“My first day was like hell,” she told Open Doors. “I cried all day and all night. I prayed like ever before and asked God to give me courage.”

Open Doors met Mercy last year, when she had been left to live in an internally displaced people’s (IDP) camp. “She was destitute, injured and deeply traumatised,” said Open Doors, which sought to help her with counselling, medical expenses, income generation and encouragement through letters from the charity’s supporters.

Now, Mercy no longer lives in the IDP camp but has instead been taken in by a foster family. Open Doors said that “within the context of distrust and isolation often experienced by former Boko Haram captives, this is an extraordinarily fortunate situation”.

A serious injury that Mercy had sustained to her leg during an aerial bombardment has healed.

With the support of Open Doors, Mercy has started a successful tailoring business. “The transformation has been so radical, that was hard to recognise her,” wrote an Open Doors worker.

“The sewing machine and monetary support I received helped me a lot,” Mercy told Open Doors. “I started up my own business and now have a shop. A lot of people bring their clothes for me to sew; I can now cover my needs and those of my [foster] family.”

Open Doors, together with international visitors, recently went to see Mercy in order to pray with her, encourage her, and deliver letters of support from the charity’s supporters.

“I am so happy because I know that I am not alone and that other believers out there are praying for me,” Mercy said.

One letter-writer included a bracelet. “I was deeply touched by the bracelet I received,” she told Open Doors. “Though it’s just a bracelet, it has a deeper meaning. All the colours on it speak about Psalm 23.”

She added: “I am overwhelmed and my heart is filled with joy seeing Open Doors here again. Words cannot express the joy and peace I have. All I can say is, may God continue to bless your charity and all those who are out there praying for us in northern Nigeria.

“For other believers who are being persecuted because of Christ, I have this to say: though you walk through the valley of the shadow of death, fear no evil for God is with you. If God delivered me, He will do the same for you.”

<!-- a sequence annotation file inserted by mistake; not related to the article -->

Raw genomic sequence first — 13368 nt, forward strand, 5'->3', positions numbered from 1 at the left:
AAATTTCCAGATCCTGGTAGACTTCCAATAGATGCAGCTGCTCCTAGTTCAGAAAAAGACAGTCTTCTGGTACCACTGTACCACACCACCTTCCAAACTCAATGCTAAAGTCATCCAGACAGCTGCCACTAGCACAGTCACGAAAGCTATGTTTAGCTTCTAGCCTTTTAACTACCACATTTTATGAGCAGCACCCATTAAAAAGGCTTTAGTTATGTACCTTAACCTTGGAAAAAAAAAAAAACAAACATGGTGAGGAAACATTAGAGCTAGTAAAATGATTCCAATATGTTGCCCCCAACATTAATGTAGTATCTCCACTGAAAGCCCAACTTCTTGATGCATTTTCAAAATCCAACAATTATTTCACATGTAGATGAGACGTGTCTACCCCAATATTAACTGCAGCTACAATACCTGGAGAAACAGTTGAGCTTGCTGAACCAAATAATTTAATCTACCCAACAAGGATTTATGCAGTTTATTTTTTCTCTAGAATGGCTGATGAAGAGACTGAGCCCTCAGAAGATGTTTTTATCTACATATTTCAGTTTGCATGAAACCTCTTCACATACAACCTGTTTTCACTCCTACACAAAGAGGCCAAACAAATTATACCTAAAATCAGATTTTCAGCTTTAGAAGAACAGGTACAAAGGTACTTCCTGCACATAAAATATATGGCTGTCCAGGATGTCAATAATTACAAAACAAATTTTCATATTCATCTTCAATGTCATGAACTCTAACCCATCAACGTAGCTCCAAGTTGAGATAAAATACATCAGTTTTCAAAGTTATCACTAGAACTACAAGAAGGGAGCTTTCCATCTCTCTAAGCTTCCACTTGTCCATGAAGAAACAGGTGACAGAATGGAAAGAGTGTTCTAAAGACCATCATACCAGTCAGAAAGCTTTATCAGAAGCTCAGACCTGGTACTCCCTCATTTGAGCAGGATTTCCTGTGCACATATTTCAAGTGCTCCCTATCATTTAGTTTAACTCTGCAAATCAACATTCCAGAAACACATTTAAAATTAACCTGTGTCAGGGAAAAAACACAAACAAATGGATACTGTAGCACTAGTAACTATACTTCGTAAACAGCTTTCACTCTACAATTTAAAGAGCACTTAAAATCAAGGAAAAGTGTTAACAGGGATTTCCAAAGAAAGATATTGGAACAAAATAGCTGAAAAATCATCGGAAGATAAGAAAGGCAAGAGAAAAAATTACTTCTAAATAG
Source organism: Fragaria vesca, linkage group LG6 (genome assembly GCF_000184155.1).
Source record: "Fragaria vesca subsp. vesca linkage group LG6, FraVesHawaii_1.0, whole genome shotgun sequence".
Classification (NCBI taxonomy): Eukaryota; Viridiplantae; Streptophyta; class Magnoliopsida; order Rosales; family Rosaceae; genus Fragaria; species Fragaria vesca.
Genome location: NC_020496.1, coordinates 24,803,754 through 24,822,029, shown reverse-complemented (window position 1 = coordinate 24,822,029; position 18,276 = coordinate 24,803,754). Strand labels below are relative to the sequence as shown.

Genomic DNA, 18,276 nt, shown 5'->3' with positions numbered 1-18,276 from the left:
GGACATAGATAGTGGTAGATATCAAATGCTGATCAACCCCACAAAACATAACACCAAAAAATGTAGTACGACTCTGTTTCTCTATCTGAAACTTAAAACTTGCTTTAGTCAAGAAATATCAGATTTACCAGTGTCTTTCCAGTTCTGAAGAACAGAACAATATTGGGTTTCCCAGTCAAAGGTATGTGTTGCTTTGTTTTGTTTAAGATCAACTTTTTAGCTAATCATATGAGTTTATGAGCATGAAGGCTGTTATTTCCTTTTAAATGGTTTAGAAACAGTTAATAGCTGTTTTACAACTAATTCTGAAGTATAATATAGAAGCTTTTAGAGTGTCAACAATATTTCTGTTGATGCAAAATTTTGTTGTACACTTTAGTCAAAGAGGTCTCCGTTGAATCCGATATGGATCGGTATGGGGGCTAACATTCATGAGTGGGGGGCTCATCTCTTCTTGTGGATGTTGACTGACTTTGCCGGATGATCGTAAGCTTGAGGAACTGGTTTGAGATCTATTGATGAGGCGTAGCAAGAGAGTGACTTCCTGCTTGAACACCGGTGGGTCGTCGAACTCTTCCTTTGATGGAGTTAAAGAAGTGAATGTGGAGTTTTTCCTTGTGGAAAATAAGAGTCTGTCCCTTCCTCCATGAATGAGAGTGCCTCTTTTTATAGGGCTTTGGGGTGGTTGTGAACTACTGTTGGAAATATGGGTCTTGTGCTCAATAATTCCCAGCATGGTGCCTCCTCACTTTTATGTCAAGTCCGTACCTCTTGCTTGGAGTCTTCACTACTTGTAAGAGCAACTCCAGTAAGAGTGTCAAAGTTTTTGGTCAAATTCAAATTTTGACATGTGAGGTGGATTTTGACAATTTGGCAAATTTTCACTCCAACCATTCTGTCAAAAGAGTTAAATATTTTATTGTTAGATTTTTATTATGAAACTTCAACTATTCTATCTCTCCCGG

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Four faith-building promises for when you hit rock bottom

Life is a rollercoaster ride. We enjoy its highest peaks and fear the deepest valleys, but what we must always remember is that in every season of life, Jesus is on the same ride and He can and will sustain us throughout when we put our focus on who we are with, not simply where we are at.

Right before ascending to Heaven, Jesus made the promise “And behold, I am with you always, to the end of the age.” (Matthew 28:20) What seemed to be a farewell was simply just another phase in God’s plan to gain all authority on earth. Jesus ascended to take dominion, but He has and always will be with us – yes, even when things aren’t going well.

Have you ever felt like you’ve hit rock bottom – bankruptcy, ministry failure, career confusion, relational dysfunction? Maybe you feel that way now. It’s like you’re in a deep pit and there’s no way out. Here are four faith building promises to claim when you feel like you’ve hit rock bottom.

Things always get worse before they get better

Joseph had to become a slave and a prisoner before becoming a governor. Abraham had to leave his hometown before becoming a father of nations. Israel had to wander for forty years before entering the Promised Land. Even for the great figures of the Bible, things tended to get worse before they got better.

Why would God allow something like that? So that they could be sure who it was God who rescued them from their miry depths. Psalm 40:2 says this: “He drew me up from the pit of destruction, out of the miry bog, and set my feet upon a rock, making my steps secure.” When you’ve been in that pit of destruction and come out the other end alive, you know for sure it really wasn’t you who got you out of it.

Jesus is most powerful in our weakness

Paul had what he called a thorn in the flesh. Maybe you have that “thorn” as well – a sickness, a financial struggle or a toxic relationship. We can and should make the same declaration Paul makes in 2 Corinthians 12:9: “But he said to me, ‘My grace is sufficient for you, for my power is made perfect in weakness.’ Therefore I will boast all the more gladly of my weaknesses, so that the power of Christ may rest upon me.”

God is bigger than any problem we might face

Our problems could be bigger than we’ve ever faced before, but there is never a problem or circumstance that is bigger than God. God is God because nothing surpasses His capability and wisdom, and we can hold on to that promise.